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I have been working on Test Automation from last few months and have been using the tool named "Testcomplete". But I have noticed that the tools do not matter a lot in the field of automation. Only thing you expect from an automation tool is the ability of the tool to spit out the recognition strings for the different controls used in the test application. Apart from this, you will always have to build a automation framework which will serve your needs writing code.

So my question is, Is my thinking that automation tools do not matter a lot in the field of automation correct? In the sense, you can use any tools to get your automation running. Or Do the tools really matter? (Please ignore the costs factor of the tools). Also if I need to learn a new automation tool, then what do I concentrate on? Or how do I go about learing the tool? In short, what exactly does "learning a tool" mean?

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3 Answers 3

up vote 2 down vote accepted

My 3 best reasons for choosing which tool to use:

  • it works. This is important, not all tools work in all scenarios i.e. flash, silver light, adobe air, legacy apps with no automation support, etc.
  • whole team skills. This includes not only testers, but also developers. Test automation shouldn't be an isolated effort, developers should also collaborate on it. This is far easier when dev and test are using the same language/platform.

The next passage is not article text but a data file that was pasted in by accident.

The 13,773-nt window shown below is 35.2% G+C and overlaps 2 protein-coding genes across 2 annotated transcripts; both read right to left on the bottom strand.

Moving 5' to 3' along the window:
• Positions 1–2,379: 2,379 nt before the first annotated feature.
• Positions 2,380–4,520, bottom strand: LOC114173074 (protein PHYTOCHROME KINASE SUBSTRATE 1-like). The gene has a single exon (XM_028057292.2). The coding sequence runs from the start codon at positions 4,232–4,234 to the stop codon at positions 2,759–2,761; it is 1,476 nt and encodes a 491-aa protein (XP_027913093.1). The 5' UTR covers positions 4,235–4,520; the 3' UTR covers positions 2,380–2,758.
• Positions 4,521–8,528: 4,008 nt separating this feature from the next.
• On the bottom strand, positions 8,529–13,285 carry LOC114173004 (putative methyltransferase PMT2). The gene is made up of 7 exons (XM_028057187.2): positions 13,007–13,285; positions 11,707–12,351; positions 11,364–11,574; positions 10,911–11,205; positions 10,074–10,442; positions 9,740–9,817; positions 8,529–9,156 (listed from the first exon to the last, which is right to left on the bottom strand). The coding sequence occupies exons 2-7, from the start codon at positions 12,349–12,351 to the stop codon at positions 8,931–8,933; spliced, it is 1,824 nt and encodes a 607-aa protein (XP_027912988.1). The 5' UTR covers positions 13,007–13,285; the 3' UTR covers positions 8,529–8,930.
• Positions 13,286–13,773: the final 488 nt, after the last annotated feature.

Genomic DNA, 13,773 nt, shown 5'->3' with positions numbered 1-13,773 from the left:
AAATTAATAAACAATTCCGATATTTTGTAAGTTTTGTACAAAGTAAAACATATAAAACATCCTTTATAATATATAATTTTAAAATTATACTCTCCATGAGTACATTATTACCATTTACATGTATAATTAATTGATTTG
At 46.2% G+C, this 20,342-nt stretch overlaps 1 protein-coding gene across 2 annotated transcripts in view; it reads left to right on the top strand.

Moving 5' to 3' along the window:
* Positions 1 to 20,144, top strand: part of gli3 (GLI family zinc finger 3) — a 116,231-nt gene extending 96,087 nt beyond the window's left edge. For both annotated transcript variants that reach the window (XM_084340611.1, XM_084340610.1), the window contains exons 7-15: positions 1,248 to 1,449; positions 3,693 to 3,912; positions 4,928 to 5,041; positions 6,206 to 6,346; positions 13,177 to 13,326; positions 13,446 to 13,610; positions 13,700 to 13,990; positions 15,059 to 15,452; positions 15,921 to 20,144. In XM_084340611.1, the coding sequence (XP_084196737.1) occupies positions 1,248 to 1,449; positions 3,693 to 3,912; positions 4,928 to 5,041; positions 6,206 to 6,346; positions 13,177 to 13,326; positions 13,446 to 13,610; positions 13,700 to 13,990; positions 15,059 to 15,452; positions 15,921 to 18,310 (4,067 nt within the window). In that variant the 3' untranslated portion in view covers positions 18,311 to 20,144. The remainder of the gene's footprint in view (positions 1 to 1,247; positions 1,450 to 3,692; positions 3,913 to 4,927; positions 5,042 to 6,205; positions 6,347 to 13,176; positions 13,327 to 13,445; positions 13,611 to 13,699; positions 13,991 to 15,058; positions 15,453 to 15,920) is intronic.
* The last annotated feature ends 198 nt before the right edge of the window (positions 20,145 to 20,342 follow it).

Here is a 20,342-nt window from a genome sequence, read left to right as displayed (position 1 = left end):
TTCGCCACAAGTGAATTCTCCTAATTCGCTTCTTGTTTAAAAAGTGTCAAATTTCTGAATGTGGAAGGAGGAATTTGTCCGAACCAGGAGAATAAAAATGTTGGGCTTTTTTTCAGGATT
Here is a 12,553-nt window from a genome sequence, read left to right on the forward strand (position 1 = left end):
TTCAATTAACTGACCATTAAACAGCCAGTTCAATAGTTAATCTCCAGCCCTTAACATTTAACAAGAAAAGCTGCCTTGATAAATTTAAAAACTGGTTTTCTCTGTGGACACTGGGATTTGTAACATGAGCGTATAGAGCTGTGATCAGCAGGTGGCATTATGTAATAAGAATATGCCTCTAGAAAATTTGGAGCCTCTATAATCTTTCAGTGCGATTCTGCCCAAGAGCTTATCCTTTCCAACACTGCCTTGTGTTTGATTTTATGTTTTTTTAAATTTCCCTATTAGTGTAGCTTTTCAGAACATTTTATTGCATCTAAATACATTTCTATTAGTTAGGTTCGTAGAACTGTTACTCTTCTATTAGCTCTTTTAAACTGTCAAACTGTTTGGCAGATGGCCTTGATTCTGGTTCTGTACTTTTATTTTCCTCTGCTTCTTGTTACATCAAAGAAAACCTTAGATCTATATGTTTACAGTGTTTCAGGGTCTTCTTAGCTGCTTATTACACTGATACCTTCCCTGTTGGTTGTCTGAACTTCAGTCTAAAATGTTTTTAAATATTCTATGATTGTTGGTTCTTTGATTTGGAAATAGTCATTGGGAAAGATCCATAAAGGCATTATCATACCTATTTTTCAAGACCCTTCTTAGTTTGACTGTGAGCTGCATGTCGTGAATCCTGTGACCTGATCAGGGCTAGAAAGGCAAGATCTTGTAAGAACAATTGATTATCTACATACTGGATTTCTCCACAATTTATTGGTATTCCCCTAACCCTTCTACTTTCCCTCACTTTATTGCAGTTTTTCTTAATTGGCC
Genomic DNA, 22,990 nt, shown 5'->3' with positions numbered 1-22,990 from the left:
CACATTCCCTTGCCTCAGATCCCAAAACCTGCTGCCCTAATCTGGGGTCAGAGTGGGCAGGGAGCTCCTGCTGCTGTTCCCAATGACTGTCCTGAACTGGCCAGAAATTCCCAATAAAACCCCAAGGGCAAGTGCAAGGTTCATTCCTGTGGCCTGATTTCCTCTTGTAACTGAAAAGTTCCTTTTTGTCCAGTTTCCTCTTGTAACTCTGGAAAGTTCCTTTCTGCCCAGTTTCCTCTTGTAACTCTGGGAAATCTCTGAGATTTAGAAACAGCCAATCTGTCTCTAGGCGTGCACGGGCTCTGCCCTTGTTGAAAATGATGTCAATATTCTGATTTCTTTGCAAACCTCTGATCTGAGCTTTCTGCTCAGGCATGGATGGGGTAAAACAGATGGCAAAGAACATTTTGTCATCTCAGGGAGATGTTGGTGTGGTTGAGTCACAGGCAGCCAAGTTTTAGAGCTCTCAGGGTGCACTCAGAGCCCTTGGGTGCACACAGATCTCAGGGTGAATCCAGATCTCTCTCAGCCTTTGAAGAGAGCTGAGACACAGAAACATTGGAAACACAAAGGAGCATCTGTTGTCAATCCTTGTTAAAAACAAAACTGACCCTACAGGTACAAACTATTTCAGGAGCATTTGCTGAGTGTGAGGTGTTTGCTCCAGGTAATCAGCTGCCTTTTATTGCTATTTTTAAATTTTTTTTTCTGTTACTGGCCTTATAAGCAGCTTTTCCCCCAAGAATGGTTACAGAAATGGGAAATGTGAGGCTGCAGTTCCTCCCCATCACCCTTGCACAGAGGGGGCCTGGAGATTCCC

• price. Doesn't have to be free (but it could), but of course its an important factor.

Personally we use the same test runner as the one for the unit tests. That along with extra third party automation pieces that do the plumbing for you.

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Some additional thoughts on why the tool is important:

  • Community - What's the user community like? Are there a lot of user-generated resources out there to help?
  • Support - (if vendor) What's customer support like? Do they fix problems quickly? Is it easy to find solutions to common problems?
  • Extensibility - Often in test automation, you'll need to roll your own or code work-arounds, if the tool does not support a particular type of object in your application. How easy is it to extend the product? What programming language does the tool use? What kind of support do you get from the IDE?
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An other piece of advice: sometimes you'll need wrapper classes around certain frameworks. We were using WatiN, which was really good at its time, but it lacked Chrome (it had a small percentage that time) support. The thing that killed WatiN for us was the lack of coping with new FireFox releases: FireFox 8 was out, and we had to run on our tests on FireFox 3.6... Selenium was the solution, but it had a totally different logic and we already had more than a 1000 tests.

So we had to create a wrapper class around Selenium to "fake" it was WatiN. We had some issues, but we had to rewrite only some special cases... And not all tests.

The point is, sometimes, support for frameworks just cease to exist. But with an own framework focusing on what the test actually does instead of how it works would save you in this situation.

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